The Finnish education system charges no tuition fees for full-time students and free meals are served to pupils. The second level education is not compulsory, but an overwhelming majority attends. There is a choice between upper secondary school (lukio, gymnasium) and vocational school (ammatillinen oppilaitos, yrkesinstitut). Upper secondary school, unlike vocational school, concludes with a nationally graded matriculation examination (ylioppilastutkinto, studentexamen). Passing the test is a prerequisite for further education. The system is designed so that approximately the lowest scoring five percent fail in each exam and also five percent achieve the highest grade. The exam allows for a limited degree of specialization in either natural sciences or social sciences. Graduation from high school is an important formal family event, like a christening, wedding, or funeral.

The Finnish system resembles the German gymnasium. Usually the students that attend a gymnasium school in Germany are the most academically strong students upon leaving primary school. The gymnasium helps to prepare students to enter a university, and is the most rigorous and prestigious level of secondary education in Germany. Gymnasia are thus meant for the more academically-minded students, who are sifted out at about the age of 10 to 13, a system similar to the eleven plus exam formerly used to select grammar school entrants in the United Kingdom. Those students who are not qualified to enter gymnasia attend one of the three other types of German secondary schools: Realschule, Hauptschule, or Gesamtschule.[13]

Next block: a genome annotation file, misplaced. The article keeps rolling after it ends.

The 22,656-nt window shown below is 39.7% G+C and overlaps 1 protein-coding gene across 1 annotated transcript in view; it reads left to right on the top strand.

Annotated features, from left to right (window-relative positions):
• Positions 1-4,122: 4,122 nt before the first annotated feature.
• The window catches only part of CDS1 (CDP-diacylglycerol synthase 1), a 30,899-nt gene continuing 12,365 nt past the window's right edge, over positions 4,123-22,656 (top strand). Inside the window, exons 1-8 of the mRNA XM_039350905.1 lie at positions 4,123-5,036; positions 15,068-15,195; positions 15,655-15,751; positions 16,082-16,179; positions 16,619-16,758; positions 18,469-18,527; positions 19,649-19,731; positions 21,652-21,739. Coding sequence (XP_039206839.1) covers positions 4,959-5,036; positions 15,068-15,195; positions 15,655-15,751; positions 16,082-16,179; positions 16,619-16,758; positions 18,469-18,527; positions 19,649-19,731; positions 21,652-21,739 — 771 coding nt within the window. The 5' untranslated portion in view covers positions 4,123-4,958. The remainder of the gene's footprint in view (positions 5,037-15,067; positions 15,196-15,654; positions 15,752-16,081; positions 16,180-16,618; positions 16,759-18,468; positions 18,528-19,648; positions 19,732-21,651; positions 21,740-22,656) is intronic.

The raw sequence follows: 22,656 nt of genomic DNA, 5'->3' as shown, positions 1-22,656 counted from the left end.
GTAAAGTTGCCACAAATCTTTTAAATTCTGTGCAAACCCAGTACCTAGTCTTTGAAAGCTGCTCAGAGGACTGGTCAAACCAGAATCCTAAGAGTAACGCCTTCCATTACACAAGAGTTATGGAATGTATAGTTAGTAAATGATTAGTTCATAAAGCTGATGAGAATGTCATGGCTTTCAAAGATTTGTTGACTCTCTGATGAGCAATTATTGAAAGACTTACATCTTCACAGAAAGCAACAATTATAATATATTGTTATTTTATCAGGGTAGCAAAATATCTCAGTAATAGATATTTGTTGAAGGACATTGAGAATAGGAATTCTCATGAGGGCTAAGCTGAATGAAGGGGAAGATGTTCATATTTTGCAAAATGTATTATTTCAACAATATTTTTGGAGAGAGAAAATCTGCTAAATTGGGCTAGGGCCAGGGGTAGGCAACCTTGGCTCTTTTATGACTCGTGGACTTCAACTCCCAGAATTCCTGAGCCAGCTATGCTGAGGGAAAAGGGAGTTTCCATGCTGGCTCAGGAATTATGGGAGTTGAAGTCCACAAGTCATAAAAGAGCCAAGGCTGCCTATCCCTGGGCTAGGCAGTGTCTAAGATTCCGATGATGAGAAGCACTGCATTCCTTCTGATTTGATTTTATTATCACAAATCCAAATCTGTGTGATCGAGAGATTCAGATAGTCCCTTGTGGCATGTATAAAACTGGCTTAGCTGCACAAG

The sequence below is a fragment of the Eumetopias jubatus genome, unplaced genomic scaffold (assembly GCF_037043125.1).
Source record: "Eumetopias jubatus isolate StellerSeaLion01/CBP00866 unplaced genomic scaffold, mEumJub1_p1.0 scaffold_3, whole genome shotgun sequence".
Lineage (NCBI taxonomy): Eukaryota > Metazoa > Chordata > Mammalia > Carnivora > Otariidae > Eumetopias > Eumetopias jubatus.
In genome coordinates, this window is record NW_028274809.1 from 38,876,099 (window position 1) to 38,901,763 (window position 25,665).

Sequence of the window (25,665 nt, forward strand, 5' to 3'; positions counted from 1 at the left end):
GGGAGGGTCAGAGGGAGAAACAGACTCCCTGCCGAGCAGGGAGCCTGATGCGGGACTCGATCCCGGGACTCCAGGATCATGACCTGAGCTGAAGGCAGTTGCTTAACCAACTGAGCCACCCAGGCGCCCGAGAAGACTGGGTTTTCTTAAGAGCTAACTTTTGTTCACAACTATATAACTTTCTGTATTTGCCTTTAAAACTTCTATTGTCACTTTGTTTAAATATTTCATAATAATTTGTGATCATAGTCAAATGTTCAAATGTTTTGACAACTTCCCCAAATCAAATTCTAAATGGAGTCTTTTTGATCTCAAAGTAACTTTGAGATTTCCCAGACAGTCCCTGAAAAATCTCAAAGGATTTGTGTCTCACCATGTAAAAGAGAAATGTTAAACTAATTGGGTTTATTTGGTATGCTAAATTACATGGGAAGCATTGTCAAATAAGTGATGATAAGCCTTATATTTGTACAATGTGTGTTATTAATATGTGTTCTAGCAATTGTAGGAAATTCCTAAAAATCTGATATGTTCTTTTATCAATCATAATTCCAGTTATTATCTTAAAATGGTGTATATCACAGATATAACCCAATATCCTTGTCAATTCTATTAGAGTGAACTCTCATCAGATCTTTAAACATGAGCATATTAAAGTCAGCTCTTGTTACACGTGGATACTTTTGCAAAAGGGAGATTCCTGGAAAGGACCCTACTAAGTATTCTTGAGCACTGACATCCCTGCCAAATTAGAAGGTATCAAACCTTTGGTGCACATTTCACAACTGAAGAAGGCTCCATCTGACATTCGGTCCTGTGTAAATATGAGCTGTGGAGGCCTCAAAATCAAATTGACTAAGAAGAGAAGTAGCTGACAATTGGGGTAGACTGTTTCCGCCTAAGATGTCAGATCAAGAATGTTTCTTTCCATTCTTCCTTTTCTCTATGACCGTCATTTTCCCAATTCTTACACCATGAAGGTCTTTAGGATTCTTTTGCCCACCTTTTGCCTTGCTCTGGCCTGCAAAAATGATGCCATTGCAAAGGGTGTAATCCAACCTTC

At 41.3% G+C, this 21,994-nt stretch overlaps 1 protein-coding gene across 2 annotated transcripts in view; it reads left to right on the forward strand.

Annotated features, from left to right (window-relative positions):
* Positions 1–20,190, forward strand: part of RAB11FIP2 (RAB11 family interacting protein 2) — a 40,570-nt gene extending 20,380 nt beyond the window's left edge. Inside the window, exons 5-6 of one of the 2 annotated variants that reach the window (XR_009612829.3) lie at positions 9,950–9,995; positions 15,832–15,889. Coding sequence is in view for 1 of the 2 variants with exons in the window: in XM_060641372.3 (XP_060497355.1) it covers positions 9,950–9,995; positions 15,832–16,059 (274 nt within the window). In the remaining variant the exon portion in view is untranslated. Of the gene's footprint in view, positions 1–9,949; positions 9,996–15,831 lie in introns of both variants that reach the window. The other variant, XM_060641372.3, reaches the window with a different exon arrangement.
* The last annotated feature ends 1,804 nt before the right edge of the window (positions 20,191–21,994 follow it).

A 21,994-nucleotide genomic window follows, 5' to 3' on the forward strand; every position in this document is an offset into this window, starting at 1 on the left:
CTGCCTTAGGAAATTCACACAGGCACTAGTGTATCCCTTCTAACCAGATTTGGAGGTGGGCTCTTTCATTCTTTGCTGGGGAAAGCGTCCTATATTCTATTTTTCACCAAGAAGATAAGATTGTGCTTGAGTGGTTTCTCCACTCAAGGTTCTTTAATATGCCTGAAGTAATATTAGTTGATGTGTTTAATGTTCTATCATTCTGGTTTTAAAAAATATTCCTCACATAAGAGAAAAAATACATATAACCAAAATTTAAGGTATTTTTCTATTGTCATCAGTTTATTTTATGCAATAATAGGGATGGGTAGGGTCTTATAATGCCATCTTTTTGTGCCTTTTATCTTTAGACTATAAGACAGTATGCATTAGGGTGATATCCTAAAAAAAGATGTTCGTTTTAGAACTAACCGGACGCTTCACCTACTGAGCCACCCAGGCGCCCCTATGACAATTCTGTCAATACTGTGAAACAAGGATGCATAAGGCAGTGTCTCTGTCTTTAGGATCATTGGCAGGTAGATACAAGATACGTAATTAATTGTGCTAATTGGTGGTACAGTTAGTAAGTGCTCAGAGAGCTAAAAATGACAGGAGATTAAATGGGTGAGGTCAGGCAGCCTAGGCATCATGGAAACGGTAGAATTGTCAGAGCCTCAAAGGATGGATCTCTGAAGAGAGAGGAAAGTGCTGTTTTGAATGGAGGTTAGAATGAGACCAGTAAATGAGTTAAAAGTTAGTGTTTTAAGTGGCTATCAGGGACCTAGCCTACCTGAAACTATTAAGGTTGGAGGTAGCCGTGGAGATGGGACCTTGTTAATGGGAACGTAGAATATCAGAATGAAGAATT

In the Netherlands, high school is called "middelbare school" (literally: "Middle school)" and starts right after the eighth grade of primary school (group eight). The pupils who attend high school are around the age of 12. Because the education in the Netherlands is compulsory between the ages of 5 and 16 (and partially compulsory between the ages of 16 and 18), all pupils must attend high school. The high schools are part of the voortgezet onderwijs (literally: "Continued education"). The voortgezet onderwijs consist of three main streams; vmbo (four grades), havo (five grades) and vwo (six grades). The pupils usually cannot choose the type of secondary education they want to follow, as it depends on the opinion of the group eight teacher.

Wetherby High School, a former secondary modern school in Wetherby, West Yorkshire that adopted the term "High School."

In France, high schools are called Lycée. The lycée prepares the student to pass the baccalauréat (known as le bac); this allows the student to continue to higher education, studies in technology, or directly enter their profession, depending on the type of baccalauréat. Public French universities are required to accept any student who attains the baccalauréat général. However, there are also Grandes écoles, elite higher education establishments which function outside of the public university system, that traditionally have produced France's highest ranking politicians, executives, and scientists. Entrance to these institutions requires classes préparatoires aux grandes écoles, two to three-year courses, often offered by historical, prestigious, and selective lycées.[14]

Medina High School, one of the five state-maintained high schools on the Isle of Wight.

In Ireland, students attend secondary school from first year through sixth (usually aged 12 to 18), with an optional fourth year known as "transition year." Once a student turns 16, they have the option to leave school legally. Secondary school is divided into three parts; the "junior cycle," encompassing first year through third, at the end of which students sit the Junior Certificate; "transition year," an optional fourth year; and the "senior cycle," from fifth year through sixth, at the end of which students sit the Leaving Certificate.